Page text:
Gobert is a foul-drawing machine on rolls to the basket, though. So that's … something? Ultimately, any team in the league would happily swallow his offensive woes to take advantage of that Defensive Player of the Year-level dominance on the other end.
2. Steven Adams, Oklahoma City Thunder
Steven Adams is a pearl. He's rugged and graceful at the same time, seven feet tall with touch, balance, and athleticism. Adams also only averaged 8.0 points and 6.7 rebounds in just over 25 minutes per game last season, but raw stats are less important than overall impact.
One year younger than Gobert, Adams has already evolved beyond his reputation as a world-class instigator. He can rebound, protect the rim, switch out to cover guards on the perimeter, and finish around the basket. This type of big man is welcome on just about any team in the league, and the poise and discipline he displayed during Oklahoma City's near-run to the NBA Finals screams max contract.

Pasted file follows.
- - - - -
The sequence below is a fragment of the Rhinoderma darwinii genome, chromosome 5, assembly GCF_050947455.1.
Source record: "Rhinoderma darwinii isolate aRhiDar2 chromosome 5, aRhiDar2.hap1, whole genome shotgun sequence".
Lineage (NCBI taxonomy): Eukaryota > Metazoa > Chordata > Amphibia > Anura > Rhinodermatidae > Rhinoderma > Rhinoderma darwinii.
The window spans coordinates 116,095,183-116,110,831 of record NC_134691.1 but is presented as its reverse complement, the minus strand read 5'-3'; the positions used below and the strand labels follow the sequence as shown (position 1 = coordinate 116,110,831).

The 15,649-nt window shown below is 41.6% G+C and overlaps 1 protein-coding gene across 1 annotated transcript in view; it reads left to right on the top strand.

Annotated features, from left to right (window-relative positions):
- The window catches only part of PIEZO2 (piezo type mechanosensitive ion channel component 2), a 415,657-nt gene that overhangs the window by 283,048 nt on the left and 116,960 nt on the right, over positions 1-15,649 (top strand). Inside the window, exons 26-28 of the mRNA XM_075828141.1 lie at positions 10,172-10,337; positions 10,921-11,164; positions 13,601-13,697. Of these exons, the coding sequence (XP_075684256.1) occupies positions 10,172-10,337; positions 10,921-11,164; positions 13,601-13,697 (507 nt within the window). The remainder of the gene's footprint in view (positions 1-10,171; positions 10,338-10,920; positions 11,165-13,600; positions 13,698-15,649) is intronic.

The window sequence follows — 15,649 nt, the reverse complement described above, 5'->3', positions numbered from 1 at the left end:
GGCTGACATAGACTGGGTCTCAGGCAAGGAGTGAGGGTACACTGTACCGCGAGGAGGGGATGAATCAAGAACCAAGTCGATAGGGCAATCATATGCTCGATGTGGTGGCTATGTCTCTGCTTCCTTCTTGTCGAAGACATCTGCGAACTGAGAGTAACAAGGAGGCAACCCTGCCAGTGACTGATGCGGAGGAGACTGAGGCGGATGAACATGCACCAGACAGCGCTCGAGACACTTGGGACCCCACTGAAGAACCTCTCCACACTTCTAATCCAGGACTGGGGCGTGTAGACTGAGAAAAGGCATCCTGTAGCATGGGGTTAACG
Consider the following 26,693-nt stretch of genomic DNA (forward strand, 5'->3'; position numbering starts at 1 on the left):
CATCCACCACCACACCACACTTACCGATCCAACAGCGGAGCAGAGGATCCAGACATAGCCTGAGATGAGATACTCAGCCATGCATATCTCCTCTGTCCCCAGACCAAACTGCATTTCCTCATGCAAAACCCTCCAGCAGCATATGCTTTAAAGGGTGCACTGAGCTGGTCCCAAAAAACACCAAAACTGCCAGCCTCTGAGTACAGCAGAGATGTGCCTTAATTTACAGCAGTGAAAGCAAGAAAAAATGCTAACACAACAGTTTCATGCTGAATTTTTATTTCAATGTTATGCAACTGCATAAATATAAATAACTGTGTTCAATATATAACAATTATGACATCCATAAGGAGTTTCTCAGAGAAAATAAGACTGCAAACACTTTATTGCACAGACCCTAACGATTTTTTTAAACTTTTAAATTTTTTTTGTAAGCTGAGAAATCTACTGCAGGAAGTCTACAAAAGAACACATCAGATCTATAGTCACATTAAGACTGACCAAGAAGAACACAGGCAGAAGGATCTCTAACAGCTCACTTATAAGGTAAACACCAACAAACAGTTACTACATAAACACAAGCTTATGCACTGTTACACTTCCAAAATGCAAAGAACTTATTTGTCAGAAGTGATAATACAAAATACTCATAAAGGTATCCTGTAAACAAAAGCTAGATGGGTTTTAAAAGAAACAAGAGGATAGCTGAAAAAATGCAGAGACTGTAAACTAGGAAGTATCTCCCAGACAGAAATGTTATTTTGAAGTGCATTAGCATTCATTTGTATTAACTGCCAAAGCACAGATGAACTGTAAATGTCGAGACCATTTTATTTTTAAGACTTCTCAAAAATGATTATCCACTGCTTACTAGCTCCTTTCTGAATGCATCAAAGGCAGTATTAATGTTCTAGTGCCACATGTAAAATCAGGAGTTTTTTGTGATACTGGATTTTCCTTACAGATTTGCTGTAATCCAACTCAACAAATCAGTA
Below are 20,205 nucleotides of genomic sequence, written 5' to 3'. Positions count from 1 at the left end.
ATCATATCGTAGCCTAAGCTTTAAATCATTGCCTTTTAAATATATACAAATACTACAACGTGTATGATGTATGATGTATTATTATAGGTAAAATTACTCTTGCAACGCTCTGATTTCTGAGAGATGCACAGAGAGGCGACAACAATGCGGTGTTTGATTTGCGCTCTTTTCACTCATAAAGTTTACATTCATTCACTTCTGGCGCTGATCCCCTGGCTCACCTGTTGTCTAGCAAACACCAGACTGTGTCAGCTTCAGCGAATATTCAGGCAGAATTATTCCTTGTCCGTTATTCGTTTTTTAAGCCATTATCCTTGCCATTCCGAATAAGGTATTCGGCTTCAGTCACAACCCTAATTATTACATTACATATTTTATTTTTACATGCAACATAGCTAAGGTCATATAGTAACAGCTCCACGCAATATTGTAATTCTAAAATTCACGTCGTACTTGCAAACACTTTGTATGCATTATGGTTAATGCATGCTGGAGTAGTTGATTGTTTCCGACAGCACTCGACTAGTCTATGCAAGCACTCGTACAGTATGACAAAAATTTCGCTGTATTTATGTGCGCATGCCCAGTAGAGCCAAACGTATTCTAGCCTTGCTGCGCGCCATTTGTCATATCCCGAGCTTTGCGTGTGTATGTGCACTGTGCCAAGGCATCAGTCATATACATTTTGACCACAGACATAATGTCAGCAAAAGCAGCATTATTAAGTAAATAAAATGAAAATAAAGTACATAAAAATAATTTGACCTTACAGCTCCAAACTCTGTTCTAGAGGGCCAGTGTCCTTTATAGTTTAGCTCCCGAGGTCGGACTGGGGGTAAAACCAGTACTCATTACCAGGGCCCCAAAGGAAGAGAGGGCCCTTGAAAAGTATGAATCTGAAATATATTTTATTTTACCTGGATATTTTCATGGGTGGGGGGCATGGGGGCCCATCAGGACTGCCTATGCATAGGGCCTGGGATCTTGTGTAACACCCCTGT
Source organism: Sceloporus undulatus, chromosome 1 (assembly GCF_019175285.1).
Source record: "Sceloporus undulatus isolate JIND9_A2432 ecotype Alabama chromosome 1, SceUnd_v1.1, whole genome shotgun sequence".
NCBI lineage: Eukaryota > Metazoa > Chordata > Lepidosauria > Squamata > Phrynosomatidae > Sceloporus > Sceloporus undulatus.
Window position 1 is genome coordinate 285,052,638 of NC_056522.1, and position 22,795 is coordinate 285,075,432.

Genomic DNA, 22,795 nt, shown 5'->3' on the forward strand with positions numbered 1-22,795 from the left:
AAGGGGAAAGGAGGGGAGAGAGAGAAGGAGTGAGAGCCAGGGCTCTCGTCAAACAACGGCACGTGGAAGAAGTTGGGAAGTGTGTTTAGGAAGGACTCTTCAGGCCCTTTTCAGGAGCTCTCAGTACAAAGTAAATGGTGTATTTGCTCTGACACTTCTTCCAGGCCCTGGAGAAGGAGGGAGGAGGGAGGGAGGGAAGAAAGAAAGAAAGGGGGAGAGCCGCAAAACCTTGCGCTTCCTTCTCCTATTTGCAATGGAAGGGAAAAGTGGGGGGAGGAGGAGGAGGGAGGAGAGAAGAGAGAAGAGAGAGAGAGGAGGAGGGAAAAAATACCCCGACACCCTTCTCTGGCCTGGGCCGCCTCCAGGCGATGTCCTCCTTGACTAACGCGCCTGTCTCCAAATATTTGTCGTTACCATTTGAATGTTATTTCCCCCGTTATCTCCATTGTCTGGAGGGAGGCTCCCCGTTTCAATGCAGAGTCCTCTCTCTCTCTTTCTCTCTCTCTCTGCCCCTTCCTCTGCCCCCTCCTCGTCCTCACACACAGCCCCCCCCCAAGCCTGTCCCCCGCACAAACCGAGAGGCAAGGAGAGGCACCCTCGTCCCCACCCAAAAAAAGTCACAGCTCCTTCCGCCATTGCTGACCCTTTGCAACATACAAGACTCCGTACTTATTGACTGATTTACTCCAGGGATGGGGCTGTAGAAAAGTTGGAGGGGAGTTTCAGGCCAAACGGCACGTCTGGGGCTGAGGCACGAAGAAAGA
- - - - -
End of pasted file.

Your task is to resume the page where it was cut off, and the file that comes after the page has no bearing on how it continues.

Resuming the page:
Adams, like Gobert, has a low cap hold that incentivizes Oklahoma City to hold off on an extension as a way to preserve next summer's cap space. One key difference between Utah and OKC's starting center is the Thunder can't offer Adams a five-year contract extension because they already made Russell Westbrook their designated player a few years ago. So, if Oklahoma City wants to keep Adams that long—something they should definitely do regardless of what the rest of the roster looks like—they must wait until he becomes a restricted free agent.
That scenario should be fine with Adams, who'll have the opportunity to pad his box score stats on a Kevin Durant/Serge Ibaka-less team this upcoming season.